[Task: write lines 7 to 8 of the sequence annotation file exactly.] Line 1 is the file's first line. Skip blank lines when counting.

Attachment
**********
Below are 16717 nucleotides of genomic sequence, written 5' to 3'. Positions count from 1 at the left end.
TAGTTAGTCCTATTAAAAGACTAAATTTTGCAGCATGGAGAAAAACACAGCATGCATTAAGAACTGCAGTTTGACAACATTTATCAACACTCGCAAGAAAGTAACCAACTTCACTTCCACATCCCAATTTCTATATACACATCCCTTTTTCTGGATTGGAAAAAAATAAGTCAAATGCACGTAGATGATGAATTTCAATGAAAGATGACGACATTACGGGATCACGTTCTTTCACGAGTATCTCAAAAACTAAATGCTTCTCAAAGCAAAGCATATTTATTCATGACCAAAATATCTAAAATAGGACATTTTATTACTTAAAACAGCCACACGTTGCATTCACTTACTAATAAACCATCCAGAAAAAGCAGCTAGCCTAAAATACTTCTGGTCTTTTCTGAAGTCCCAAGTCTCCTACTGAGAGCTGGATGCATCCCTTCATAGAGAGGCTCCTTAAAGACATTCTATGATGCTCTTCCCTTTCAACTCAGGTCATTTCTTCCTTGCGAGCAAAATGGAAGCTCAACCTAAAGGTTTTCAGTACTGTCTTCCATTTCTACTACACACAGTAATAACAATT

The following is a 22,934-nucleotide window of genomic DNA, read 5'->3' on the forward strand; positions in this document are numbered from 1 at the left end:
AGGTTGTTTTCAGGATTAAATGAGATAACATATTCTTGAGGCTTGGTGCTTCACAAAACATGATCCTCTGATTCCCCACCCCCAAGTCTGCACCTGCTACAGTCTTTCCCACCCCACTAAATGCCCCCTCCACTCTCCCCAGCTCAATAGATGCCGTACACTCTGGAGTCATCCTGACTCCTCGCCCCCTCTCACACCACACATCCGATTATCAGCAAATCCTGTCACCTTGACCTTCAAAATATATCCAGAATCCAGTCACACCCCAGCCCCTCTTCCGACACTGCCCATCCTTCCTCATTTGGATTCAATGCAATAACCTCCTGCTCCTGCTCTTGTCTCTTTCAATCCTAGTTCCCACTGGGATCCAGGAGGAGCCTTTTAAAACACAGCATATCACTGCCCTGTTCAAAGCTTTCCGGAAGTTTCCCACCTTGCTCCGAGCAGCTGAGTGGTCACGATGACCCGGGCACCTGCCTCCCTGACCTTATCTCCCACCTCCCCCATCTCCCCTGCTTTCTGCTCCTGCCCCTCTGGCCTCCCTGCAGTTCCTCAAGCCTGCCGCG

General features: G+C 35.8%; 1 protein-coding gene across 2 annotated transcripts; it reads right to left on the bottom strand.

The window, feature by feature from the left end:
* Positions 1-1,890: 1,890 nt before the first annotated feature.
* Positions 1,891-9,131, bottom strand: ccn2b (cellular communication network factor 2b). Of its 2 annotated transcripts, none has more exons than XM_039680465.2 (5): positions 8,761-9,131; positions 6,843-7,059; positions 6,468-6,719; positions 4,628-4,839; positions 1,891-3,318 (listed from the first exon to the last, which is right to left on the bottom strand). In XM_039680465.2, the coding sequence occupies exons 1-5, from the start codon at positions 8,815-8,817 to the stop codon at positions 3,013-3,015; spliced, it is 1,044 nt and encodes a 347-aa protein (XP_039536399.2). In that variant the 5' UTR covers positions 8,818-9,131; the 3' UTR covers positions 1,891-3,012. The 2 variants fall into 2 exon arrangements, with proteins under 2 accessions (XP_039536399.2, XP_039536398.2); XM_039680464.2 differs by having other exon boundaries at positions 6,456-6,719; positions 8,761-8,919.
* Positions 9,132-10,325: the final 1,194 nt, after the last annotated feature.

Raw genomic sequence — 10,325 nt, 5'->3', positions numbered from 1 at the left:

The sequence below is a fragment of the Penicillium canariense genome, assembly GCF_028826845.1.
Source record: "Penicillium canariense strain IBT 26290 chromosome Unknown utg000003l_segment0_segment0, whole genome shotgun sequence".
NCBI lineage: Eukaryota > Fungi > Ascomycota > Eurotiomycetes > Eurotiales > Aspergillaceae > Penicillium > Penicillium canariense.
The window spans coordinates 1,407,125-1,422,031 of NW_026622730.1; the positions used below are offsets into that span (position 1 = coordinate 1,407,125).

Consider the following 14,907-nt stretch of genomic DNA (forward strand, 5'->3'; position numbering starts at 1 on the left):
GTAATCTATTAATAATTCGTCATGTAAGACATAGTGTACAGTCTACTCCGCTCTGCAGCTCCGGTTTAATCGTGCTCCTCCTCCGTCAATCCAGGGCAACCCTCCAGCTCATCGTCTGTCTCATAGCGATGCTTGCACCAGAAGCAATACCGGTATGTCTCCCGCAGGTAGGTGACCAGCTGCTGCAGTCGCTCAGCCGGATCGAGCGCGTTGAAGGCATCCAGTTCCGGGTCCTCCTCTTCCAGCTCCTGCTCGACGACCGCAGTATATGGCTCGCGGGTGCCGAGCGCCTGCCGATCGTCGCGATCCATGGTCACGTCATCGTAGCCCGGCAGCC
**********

* Positions 1-1,890: 1,890 nt before the first annotated feature.
* Positions 1,891-9,131, bottom strand: ccn2b (cellular communication network factor 2b). Of its 2 annotated transcripts, none has more exons than XM_039680465.2 (5): positions 8,761-9,131; positions 6,843-7,059; positions 6,468-6,719; positions 4,628-4,839; positions 1,891-3,318 (listed from the first exon to the last, which is right to left on the bottom strand). In XM_039680465.2, the coding sequence occupies exons 1-5, from the start codon at positions 8,815-8,817 to the stop codon at positions 3,013-3,015; spliced, it is 1,044 nt and encodes a 347-aa protein (XP_039536399.2). In that variant the 5' UTR covers positions 8,818-9,131; the 3' UTR covers positions 1,891-3,012. The 2 variants fall into 2 exon arrangements, with proteins under 2 accessions (XP_039536399.2, XP_039536398.2); XM_039680464.2 differs by having other exon boundaries at positions 6,456-6,719; positions 8,761-8,919.